x uninstall               List Installed Sharp Apps
  x uninstall <app>         Uninstall Sharp App

  x alias                   Show all local gist aliases (for usage in mix or app's)
  x alias <alias>           Print local alias value
  x alias <alias> <gist-id> Set local alias with Gist Id or Gist URL
  x unalias <alias>         Remove local alias

  x shortcut                Create Shortcut for Sharp App
  x shortcut <name>.dll     Create Shortcut for .NET Core App

  x scripts                 List all available package.json scripts
  x scripts <name>          Run package.json script

  x run <name>.ss           Run #Script within context of AppHost   (or <name>.html)
  x watch <name>.ss         Watch #Script within context of AppHost (or <name>.html)
                            Language File Extensions:
                              .ss - #Script source file
                              .sc - #Script `code` source file
                              .l  - #Script `lisp` source file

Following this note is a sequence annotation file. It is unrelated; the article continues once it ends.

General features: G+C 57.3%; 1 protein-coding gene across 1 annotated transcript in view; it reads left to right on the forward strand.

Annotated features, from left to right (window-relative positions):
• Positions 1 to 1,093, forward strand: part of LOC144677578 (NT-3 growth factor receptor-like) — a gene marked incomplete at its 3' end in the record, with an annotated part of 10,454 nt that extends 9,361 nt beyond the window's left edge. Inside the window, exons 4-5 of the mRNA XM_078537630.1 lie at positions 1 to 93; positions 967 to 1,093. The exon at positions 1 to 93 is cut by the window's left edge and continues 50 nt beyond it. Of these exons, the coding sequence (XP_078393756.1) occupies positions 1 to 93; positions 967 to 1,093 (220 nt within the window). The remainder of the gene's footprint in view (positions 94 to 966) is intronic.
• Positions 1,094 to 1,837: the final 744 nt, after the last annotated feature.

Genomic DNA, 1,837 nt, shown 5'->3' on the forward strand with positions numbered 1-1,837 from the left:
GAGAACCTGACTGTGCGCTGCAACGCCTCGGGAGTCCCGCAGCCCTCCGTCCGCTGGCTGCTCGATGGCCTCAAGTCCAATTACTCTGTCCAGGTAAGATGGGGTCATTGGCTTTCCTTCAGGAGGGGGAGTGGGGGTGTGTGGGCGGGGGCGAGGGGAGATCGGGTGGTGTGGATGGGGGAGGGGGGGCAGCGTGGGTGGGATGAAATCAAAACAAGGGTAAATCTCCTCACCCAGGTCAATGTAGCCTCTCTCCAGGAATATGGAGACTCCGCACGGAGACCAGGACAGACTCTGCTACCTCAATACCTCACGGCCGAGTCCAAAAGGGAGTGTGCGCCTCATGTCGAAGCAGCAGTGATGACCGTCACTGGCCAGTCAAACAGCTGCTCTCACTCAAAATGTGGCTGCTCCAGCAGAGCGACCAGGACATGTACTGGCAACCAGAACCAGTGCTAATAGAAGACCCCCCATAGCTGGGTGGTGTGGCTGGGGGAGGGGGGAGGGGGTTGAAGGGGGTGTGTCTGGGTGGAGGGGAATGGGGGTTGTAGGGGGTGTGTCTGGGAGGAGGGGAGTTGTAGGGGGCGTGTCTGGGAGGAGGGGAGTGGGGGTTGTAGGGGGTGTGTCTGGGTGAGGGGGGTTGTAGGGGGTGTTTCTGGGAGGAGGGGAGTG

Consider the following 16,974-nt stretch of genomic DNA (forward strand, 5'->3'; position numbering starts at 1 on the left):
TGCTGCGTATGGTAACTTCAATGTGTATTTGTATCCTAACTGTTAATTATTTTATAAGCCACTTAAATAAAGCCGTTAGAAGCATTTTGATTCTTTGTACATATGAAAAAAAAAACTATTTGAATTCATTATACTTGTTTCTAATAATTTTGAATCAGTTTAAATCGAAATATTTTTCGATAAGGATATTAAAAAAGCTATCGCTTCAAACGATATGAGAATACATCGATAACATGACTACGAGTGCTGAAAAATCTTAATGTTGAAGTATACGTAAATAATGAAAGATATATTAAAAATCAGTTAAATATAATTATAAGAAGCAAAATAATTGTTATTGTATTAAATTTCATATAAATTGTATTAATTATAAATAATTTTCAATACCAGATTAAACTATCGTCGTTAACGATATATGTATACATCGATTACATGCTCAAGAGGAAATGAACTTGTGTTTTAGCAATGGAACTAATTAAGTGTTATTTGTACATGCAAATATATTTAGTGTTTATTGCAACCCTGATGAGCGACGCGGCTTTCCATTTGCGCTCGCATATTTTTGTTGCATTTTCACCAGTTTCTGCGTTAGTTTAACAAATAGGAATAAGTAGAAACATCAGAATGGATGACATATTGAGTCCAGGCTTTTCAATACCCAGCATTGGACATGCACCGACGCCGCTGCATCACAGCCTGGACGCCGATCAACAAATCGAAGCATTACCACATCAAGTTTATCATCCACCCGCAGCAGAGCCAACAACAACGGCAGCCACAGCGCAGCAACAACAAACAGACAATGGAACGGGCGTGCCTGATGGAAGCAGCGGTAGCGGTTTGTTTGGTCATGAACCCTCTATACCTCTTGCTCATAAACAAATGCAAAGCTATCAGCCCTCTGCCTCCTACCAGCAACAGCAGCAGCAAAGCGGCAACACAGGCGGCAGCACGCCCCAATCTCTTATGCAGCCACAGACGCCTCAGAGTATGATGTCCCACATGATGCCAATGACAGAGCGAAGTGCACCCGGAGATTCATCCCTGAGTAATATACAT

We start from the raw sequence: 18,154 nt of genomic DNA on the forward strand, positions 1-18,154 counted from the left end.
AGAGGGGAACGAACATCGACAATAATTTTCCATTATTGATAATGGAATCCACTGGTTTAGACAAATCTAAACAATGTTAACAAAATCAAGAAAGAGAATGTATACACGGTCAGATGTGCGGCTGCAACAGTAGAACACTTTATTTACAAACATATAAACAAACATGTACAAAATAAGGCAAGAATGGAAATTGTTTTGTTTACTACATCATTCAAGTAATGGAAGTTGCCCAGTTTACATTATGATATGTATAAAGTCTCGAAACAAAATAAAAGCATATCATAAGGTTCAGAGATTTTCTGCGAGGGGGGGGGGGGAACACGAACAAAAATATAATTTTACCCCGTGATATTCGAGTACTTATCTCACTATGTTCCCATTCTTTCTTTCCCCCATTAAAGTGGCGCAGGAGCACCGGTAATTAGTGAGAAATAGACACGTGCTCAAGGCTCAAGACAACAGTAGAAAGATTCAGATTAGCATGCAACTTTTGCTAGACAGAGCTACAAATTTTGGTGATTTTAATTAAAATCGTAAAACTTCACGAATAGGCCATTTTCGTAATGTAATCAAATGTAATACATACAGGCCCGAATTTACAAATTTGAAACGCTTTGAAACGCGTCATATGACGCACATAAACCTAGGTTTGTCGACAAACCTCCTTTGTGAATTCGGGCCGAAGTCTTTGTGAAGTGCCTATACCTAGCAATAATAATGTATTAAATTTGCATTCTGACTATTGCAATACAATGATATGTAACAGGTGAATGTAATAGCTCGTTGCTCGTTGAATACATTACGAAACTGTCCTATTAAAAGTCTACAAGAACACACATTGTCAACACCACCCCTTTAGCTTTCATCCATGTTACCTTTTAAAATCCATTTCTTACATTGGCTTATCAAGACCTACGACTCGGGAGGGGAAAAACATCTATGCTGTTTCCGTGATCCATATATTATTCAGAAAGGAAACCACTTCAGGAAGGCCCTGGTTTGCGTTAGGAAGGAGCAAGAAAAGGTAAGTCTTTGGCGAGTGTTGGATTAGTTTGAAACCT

x lisp                    Start Lisp REPL

  dotnet tool update -g x   Update to latest version

    -h, --help, ?             Print this message
    -v, --version             Print this version
    -d, --debug               Run in Debug mode for Development
    -r, --release             Run in Release mode for Production
    -s, --source              Change GitHub Source for App Directory
    -f, --force               Quiet mode, always approve, never prompt   (Alias 'y')
    -e, --eval                Evaluate #Script Code
        --token               Use GitHub Auth Token
        --clean               Delete downloaded caches
        --verbose             Display verbose logging
        --ignore-ssl-errors   Ignore SSL Errors

Add/Update ServiceStack References

This shows us we can Add a ServiceStack Reference with x <lang> <baseurl> which will let us create a TypeScript Reference to the new World Validation App using its ts file extension alias:

$ x ts http://validation.web-app.io

Saved to: dtos.ts

Or create a C# ServiceStack Reference with:

$ x cs http://validation.web-app.io

Saved to: dtos.cs